Although the Guardian had carried a full front-page story on the ship when it arrived in Halifax it was not until 13 December 1915 that residents of Charlottetown got a look at the S.S. P.E.I.  It was almost immediately put into service attacking the backlog of freight which had accumulated at Pictou. Because there were no rail-car loading facilities at either Charlottetown or Pictou all goods still had to be taken from the trains and loaded onto the ferry by hand.

S.S. P.E.I. leaving Borden

S.S. P.E.I. at Port Borden. A flatcar carrying autos is visible on the rail deck. A stern wheelhouse has been added to protect the crew while docking.

There was relief all round as the new ship was able to handle the ice throughout the winter season, usually better than the dedicated ice-breaking steamer Stanley which continued on the route between Pictou and Georgetown.  While the Guardian carried stories of the number of cars of freight and passengers on each trip it soon became so routine that the information ceased to be news. There were no doubt curious passengers who took the trip just to see the new boat but it was not until Victoria Day that there was a planned excursion.  With the band of the 105th Battalion aboard over 500 pleasure seekers took the day trip, some to see the horse races at New Glasgow. Still for the SS P.E.I. it was a working trip and seven carloads of freight were loaded at Pictou.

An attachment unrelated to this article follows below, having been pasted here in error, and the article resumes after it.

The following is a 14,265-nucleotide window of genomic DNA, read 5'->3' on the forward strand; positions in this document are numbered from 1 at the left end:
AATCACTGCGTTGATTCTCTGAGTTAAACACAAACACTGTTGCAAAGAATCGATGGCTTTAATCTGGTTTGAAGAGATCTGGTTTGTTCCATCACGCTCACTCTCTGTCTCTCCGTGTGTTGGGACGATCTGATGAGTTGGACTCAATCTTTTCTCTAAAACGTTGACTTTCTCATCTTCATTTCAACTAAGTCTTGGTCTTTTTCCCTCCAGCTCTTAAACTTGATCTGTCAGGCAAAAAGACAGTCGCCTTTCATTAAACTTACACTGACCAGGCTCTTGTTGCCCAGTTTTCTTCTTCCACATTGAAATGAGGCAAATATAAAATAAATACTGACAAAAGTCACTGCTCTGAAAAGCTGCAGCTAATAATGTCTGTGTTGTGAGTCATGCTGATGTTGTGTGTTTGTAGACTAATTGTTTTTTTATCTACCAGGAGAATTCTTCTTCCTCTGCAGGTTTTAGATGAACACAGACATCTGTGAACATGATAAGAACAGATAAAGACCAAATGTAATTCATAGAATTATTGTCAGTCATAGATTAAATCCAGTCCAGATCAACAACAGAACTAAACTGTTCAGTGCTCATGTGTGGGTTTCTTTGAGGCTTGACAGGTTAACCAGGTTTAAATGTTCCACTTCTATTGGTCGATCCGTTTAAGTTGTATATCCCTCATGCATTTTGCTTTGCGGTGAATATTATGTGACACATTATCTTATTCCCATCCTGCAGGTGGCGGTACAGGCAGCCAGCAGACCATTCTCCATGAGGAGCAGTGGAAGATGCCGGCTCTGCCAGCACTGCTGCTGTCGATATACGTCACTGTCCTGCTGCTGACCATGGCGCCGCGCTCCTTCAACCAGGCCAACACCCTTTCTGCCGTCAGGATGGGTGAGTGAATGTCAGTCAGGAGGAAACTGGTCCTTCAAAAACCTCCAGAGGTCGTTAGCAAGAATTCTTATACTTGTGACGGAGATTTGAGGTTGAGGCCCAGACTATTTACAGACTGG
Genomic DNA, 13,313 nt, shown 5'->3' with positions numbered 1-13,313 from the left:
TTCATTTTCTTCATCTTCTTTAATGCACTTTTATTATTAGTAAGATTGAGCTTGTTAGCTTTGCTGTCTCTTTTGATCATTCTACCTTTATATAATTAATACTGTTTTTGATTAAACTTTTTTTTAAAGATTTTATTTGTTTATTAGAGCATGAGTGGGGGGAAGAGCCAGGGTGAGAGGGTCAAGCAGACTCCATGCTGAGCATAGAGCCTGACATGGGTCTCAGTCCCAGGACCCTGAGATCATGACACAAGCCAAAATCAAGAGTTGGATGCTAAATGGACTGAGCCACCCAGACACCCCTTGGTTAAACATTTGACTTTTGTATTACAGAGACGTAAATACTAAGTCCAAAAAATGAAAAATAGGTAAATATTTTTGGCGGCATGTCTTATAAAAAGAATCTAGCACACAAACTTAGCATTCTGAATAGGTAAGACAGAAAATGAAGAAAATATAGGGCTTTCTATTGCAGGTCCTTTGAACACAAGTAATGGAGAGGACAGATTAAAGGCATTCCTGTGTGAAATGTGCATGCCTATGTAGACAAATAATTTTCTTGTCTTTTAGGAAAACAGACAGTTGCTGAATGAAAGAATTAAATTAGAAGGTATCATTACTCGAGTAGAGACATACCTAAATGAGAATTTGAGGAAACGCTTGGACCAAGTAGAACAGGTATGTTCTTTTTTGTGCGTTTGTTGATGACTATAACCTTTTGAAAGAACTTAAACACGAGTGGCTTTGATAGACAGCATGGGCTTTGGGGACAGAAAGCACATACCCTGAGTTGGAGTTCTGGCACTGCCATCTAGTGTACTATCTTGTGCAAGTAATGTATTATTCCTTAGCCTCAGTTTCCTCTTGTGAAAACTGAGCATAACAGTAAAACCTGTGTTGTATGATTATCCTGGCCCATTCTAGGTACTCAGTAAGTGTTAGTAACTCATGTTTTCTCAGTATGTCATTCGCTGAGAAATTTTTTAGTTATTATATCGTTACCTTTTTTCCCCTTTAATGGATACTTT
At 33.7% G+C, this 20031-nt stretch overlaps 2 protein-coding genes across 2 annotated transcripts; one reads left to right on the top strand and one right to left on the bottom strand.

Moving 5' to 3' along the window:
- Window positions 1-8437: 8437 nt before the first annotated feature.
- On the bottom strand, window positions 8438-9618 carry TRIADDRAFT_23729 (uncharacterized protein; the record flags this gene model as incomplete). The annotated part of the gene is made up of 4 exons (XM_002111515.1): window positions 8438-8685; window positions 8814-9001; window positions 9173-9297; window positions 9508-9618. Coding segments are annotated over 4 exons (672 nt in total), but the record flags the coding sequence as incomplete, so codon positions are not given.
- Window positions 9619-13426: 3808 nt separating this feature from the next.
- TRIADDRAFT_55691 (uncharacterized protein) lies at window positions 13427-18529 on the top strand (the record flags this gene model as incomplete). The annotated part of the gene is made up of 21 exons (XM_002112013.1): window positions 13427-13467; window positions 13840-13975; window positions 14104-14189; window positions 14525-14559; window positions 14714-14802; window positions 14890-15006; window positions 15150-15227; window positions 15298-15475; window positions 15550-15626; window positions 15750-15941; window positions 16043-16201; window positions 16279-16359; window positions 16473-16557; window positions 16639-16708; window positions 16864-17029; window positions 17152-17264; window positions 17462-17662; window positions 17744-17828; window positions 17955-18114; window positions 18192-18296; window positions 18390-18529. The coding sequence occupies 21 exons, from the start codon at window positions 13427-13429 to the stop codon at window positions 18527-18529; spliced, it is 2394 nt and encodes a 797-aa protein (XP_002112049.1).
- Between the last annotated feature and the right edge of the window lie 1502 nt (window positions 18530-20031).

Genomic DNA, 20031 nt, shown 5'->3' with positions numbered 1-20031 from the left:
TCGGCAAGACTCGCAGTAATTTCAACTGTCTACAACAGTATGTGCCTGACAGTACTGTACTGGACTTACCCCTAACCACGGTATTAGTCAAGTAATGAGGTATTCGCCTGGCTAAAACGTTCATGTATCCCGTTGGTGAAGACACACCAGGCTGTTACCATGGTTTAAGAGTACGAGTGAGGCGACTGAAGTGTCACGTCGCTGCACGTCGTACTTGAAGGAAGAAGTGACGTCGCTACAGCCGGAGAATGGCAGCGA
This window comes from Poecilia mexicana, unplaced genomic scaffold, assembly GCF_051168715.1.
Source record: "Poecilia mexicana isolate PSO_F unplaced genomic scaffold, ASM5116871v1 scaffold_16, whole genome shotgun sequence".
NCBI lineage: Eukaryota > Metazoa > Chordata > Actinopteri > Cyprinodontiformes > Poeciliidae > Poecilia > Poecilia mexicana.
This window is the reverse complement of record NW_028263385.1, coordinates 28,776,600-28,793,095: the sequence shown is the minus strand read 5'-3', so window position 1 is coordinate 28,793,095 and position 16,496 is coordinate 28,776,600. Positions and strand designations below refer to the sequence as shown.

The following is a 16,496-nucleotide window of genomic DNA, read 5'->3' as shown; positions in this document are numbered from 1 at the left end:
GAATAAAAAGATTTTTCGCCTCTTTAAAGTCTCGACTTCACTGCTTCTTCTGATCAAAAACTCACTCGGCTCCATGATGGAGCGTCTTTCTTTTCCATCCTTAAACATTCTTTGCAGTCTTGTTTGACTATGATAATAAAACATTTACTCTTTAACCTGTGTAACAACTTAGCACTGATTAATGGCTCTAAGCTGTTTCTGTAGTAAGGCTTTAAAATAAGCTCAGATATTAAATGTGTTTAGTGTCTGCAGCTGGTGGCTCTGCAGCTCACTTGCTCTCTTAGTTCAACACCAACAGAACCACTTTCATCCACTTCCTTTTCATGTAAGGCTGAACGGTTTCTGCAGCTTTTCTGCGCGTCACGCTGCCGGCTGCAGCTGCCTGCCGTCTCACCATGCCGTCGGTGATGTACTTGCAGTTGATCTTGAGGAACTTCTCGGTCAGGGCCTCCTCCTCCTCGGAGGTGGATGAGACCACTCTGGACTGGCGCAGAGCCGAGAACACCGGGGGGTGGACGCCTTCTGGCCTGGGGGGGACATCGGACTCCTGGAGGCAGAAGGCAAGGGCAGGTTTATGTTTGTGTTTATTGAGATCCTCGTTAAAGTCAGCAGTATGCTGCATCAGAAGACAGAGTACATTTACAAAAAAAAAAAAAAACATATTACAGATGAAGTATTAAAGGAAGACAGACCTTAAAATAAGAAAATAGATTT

In the fall of 1916 the ferry went to Halifax for drydock and repainting in her war-time colour of steel grey.  In the meantime work had continued on the new terminals at Carleton Head (soon to be re- named Port Borden) and Cape Tormentine.  The new facilities were opened on 15 October 1917 and Charlottetown ceased to be the ferry’s working port.

I had to good fortune to briefly be a member of the crew of the Prince Edward Island in her later years. The story of how the design of  dowager of the Strait came to be ruined by the automobile and what happened to her in the end will be the subject of a future blog entry.